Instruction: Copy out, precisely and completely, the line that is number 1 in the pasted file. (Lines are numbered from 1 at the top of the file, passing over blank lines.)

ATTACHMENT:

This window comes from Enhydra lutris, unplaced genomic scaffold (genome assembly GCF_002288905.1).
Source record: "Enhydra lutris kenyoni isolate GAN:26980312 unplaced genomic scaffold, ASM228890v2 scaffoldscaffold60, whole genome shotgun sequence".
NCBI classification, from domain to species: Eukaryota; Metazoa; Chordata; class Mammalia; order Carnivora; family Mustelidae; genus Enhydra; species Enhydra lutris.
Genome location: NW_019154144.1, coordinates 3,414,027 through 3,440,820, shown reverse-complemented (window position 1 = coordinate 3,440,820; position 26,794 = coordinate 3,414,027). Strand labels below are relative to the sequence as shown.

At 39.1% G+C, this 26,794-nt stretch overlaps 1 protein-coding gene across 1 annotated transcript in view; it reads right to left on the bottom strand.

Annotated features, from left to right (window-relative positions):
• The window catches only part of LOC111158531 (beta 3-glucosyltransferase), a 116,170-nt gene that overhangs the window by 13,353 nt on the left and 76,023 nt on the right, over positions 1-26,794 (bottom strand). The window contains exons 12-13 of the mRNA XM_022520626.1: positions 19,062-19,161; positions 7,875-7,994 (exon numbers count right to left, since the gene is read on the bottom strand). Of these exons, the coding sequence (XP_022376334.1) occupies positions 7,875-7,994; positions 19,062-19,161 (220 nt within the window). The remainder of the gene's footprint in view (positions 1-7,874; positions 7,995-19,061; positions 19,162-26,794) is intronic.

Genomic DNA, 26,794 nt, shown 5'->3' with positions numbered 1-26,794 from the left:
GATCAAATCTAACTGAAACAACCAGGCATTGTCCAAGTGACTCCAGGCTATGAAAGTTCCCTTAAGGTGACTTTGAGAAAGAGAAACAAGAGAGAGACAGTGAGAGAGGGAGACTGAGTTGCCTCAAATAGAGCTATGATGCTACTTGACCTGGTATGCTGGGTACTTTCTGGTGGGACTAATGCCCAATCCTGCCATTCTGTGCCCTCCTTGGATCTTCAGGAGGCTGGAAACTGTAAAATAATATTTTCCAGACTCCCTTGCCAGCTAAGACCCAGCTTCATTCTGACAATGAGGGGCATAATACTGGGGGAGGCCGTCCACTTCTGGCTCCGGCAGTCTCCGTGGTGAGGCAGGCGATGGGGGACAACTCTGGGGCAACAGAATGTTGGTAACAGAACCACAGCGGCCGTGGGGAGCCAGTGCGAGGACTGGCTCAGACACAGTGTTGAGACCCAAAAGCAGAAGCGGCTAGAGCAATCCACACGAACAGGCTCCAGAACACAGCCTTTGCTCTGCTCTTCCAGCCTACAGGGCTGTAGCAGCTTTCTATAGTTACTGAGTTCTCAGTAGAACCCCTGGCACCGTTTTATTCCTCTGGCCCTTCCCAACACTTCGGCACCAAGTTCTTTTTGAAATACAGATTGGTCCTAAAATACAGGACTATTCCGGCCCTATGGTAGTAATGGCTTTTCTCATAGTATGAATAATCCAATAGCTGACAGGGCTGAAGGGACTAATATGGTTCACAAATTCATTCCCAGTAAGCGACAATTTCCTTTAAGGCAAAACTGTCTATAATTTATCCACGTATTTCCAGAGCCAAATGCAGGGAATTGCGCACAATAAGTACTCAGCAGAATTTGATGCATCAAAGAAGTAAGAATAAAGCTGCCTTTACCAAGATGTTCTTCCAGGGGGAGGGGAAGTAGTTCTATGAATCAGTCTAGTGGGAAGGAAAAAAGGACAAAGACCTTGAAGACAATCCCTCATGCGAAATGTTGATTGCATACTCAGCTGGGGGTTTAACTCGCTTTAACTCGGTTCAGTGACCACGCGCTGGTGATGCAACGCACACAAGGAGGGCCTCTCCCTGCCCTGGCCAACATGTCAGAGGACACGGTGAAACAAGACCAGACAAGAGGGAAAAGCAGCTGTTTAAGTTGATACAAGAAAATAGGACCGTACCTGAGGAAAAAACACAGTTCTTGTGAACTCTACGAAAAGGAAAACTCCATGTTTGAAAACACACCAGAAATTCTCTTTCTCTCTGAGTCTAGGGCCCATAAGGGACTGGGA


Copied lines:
This window comes from Enhydra lutris, unplaced genomic scaffold (genome assembly GCF_002288905.1).